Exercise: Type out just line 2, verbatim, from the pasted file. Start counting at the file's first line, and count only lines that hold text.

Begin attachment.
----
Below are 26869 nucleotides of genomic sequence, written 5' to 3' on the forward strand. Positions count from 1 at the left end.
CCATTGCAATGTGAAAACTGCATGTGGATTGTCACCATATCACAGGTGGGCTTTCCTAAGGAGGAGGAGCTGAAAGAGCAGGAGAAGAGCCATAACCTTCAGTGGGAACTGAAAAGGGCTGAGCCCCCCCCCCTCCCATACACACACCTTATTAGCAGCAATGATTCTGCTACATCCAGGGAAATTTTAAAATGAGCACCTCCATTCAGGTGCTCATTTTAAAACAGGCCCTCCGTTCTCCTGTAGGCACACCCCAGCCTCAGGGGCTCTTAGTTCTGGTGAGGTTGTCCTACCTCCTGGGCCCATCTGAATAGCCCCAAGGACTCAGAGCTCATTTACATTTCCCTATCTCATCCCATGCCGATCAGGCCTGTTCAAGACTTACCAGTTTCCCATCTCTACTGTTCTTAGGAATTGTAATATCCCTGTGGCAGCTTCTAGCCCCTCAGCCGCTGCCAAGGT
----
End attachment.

CCATTGCAATGTGAAAACTGCATGTGGATTGTCACCATATCACAGGTGGGCTTTCCTAAGGAGGAGGAGCTGAAAGAGCAGGAGAAGAGCCATAACCTTCAGTGGGAACTGAAAAGGGCTGAGCCCCCCCCCCTCCCATACACACACCTTATTAGCAGCAATGATTCTGCTACATCCAGGGAAATTTTAAAATGAGCACCTCCATTCAGGTGCTCATTTTAAAACAGGCCCTCCGTTCTCCTGTAGGCACACCCCAGCCTCAGGGGCTCTTAGTTCTGGTGAGGTTGTCCTACCTCCTGGGCCCATCTGAATAGCCCCAAGGACTCAGAGCTCATTTACATTTCCCTATCTCATCCCATGCCGATCAGGCCTGTTCAAGACTTACCAGTTTCCCATCTCTACTGTTCTTAGGAATTGTAATATCCCTGTGGCAGCTTCTAGCCCCTCAGCCGCTGCCAAGGT